Ireland’s shooting Para sport athlete Phil Eaglesham has taken off his mask – or in other words – shaved his beard.
The beard had been a signature look for Eaglesham. But at the World Championships last October in Sydney, Australia, the Irishman entered the shooting range clean shaven, opening a new chapter before the Tokyo 2020 Paralympics, which were postponed to next year due to the COVID-19 pandemic.
Eaglesham surprised many not only with his new look, but his first World Championship and first major medal with bronze in the R9 (mixed 50m rifle prone SH2) in 2019. His wife Julie was overwhelmed with joy in the spectator stands.
Their journey since a life-changing experience in August 2014 saw a new turn.
Mental health struggles
It had been four years since Eaglesham contacted Q Fever – a disease characterised by chronic muscle weakness, fatigue, joint pain and breathing problems that also affects various organs in the body - while serving in Afghanistan as a Royal Marines Commando.
Eaglesham’s physical and mental health worsened. He lost a great deal of physical abilities and used a power chair; people treated him differently; and he once had to sit in his house for six month after his wife injured herself trying to transfer him. In turn, it caused him to feel like a burden on his family.
“I’d look at myself in the mirror and did not see a physically strong person,” the former marine said. “I’d see someone I didn’t recognise.”
Eaglesham said people speculated he might have struggled mentally by serving in a war. However, he said it was correlated with the loss of his own abilities. He added that there was pressure due to the stereotype that men should not have mental health problems.
So he wanted to hide, and grew his beard as a “disguise.”
It would mask his mental health struggles, similar to how people wear hats or sunglass, or just avoiding the truth, he noted.
Revival through sport
Eaglesham was introduced to shooting Para sport in 2012 at a Warrior Trials in the USA. The Warrior Trials were designed to serve as a competitive sports event for wounded veterans.
Eaglesham was hesitant to try sport — his mind telling him he did not have the strength. But shooting sport was being adapted in a way that worked for him.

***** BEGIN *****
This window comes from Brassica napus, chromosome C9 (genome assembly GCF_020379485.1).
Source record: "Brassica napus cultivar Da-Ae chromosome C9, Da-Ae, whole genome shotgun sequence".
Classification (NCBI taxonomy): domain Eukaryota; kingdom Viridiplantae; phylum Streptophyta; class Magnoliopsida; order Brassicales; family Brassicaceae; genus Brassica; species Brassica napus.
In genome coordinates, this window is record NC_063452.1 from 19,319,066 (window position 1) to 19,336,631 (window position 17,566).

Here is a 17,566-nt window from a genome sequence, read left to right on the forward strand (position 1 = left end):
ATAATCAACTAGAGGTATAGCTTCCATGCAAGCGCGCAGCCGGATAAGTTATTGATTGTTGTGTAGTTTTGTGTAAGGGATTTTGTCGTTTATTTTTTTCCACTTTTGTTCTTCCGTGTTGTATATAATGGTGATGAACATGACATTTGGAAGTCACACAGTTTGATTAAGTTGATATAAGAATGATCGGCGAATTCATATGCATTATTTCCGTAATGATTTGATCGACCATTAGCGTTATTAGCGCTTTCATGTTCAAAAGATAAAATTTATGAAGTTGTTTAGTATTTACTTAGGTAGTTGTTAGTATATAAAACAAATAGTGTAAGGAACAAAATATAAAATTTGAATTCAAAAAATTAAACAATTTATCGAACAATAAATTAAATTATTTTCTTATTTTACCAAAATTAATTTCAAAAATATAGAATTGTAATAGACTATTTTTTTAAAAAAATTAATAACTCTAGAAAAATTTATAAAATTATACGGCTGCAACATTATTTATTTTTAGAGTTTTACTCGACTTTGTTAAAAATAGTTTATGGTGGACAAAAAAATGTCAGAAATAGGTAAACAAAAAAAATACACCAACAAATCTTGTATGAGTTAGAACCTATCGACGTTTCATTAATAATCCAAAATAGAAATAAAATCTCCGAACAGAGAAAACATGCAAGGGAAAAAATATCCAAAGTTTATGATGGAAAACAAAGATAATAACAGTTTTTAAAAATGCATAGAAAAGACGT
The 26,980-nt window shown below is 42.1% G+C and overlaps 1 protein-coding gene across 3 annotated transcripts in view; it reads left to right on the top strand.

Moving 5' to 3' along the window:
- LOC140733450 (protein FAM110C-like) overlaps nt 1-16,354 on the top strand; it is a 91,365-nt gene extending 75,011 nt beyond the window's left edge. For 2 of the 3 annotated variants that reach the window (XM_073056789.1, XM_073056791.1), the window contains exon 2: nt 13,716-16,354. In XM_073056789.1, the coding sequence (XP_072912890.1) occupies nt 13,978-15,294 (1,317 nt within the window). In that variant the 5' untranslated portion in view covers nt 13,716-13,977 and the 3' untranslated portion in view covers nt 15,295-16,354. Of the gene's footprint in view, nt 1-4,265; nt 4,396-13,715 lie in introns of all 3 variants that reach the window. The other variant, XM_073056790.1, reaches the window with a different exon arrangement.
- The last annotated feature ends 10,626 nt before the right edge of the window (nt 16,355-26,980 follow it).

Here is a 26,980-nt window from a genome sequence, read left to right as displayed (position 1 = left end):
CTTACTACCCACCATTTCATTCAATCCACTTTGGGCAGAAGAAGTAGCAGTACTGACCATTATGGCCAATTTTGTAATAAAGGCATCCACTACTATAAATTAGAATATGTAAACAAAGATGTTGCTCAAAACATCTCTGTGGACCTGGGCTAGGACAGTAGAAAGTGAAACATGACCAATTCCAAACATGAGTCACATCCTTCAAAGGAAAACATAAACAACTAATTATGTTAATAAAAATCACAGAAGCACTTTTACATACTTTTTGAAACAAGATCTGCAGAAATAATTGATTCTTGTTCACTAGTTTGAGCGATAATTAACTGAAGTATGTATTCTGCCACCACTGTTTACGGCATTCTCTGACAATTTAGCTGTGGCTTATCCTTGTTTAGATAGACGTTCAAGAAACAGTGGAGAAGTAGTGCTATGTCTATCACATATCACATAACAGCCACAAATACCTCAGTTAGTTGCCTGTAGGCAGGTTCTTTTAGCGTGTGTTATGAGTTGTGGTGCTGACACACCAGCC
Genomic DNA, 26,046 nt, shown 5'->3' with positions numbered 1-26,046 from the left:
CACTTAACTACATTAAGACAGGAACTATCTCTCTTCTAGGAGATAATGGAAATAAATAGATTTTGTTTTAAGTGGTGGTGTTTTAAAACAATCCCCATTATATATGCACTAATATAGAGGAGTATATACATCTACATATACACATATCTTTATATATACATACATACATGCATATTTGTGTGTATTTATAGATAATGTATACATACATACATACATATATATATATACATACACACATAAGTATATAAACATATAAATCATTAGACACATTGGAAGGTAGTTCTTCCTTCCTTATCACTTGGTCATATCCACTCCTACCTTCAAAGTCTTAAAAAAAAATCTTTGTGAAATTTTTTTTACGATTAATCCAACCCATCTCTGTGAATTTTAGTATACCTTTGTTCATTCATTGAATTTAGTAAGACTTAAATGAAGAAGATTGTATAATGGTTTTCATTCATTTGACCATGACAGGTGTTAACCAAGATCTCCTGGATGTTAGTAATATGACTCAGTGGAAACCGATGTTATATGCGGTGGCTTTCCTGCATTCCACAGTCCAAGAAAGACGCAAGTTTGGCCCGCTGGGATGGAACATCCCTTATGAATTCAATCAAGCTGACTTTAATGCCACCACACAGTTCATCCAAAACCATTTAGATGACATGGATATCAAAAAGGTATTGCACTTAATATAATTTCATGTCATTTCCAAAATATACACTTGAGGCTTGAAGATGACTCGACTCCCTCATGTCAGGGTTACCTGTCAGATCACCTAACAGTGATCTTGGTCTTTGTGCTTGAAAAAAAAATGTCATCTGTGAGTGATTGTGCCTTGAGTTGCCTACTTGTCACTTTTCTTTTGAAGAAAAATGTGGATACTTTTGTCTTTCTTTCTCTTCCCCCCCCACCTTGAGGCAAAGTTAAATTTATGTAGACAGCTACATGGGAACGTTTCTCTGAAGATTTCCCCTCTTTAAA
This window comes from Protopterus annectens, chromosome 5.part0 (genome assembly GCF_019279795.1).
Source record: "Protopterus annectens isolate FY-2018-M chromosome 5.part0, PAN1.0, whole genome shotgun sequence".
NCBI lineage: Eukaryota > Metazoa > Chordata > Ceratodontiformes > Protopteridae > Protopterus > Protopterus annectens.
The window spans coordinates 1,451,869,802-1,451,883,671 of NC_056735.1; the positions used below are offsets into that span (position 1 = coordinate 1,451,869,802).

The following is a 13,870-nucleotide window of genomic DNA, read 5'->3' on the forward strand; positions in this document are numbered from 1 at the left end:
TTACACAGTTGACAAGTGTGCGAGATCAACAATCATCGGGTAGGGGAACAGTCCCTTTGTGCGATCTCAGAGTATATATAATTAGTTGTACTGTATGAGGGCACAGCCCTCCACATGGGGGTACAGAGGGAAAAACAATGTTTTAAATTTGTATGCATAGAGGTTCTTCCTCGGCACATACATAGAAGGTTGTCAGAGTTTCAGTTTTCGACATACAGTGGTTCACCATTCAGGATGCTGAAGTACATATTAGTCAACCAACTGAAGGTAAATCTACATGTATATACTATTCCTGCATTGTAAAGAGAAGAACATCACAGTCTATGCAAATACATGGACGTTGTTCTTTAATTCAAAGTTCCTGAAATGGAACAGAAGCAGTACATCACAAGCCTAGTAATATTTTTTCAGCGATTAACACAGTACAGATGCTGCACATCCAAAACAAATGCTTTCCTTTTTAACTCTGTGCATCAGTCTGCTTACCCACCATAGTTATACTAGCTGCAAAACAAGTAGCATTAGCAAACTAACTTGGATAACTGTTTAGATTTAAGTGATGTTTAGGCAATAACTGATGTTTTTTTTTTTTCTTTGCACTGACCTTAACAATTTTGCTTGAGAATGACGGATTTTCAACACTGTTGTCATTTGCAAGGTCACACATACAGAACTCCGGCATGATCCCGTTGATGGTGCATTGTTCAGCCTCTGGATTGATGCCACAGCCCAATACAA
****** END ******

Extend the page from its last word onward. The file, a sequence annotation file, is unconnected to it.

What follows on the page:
“That just made me think, ‘Well, there is something here,’” he thought later.
He liked how the sport did not wear him out like other sports. He also enjoyed the community. Eaglesham returned to the Warrior Trials the following two years, and began to take it more seriously in 2015.
Still, the beard kept growing. No one was allowed to touch the mask, and he was afraid he would have to shave it all off, if someone messed up trimming it. Only his wife was allowed to trim.
That same year he underwent mental health treatment. The Irishman met with psychologists, and as his mental health improved, so did his shooting scores.
“For me, I needed that, because I could never understand mental health and how you cannot see when something is wrong,” he commented on whether there was a correlation between his mental health improvement and shooting.
Two years since that difficult period, Eaglesham was ready for the Rio 2016 Paralympic Games. He wanted to prove a point to himself and his kids that there is always a way out of tough situations.
He did not reach the podium, but reaching the Paralympics was the first step. He framed a photo taken after the Games of his kids kissing him.
“I could see how proud they were,” Eaglesham said. “That for me was part of the turning point. … That was something then to drive me forward.”
He started the hashtag #PhilsBeard as a platform to start a conversation around mental health. He wants people to feel comfortable sharing their struggles, and he is very open to doing the same.
Three years since Rio 2016, he sported a new look, won his first Worlds medal and hopes his story inspires others going through similar struggles.
“If you can help one person out, then that’s what makes the difference,” Eaglesham said.